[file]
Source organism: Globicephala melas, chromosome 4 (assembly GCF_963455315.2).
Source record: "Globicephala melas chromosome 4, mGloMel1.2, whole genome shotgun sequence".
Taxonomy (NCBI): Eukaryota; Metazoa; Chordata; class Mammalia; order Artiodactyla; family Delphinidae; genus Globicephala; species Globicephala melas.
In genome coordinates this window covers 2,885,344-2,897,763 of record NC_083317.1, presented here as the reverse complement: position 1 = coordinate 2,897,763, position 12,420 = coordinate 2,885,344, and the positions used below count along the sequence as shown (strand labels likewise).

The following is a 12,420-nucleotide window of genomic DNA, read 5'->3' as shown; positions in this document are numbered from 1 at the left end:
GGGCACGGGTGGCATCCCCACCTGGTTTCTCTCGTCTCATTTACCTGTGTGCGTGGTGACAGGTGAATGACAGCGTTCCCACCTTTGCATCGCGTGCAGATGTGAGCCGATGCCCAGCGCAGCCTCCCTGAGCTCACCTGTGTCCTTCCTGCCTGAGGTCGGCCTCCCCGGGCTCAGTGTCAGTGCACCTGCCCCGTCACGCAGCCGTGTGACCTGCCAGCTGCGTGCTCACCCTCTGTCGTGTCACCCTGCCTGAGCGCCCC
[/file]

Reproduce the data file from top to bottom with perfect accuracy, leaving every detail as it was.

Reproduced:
Source organism: Globicephala melas, chromosome 4 (assembly GCF_963455315.2).
Source record: "Globicephala melas chromosome 4, mGloMel1.2, whole genome shotgun sequence".
Taxonomy (NCBI): Eukaryota; Metazoa; Chordata; class Mammalia; order Artiodactyla; family Delphinidae; genus Globicephala; species Globicephala melas.
In genome coordinates this window covers 2,885,344-2,897,763 of record NC_083317.1, presented here as the reverse complement: position 1 = coordinate 2,897,763, position 12,420 = coordinate 2,885,344, and the positions used below count along the sequence as shown (strand labels likewise).

The following is a 12,420-nucleotide window of genomic DNA, read 5'->3' as shown; positions in this document are numbered from 1 at the left end:
GGGCACGGGTGGCATCCCCACCTGGTTTCTCTCGTCTCATTTACCTGTGTGCGTGGTGACAGGTGAATGACAGCGTTCCCACCTTTGCATCGCGTGCAGATGTGAGCCGATGCCCAGCGCAGCCTCCCTGAGCTCACCTGTGTCCTTCCTGCCTGAGGTCGGCCTCCCCGGGCTCAGTGTCAGTGCACCTGCCCCGTCACGCAGCCGTGTGACCTGCCAGCTGCGTGCTCACCCTCTGTCGTGTCACCCTGCCTGAGCGCCCC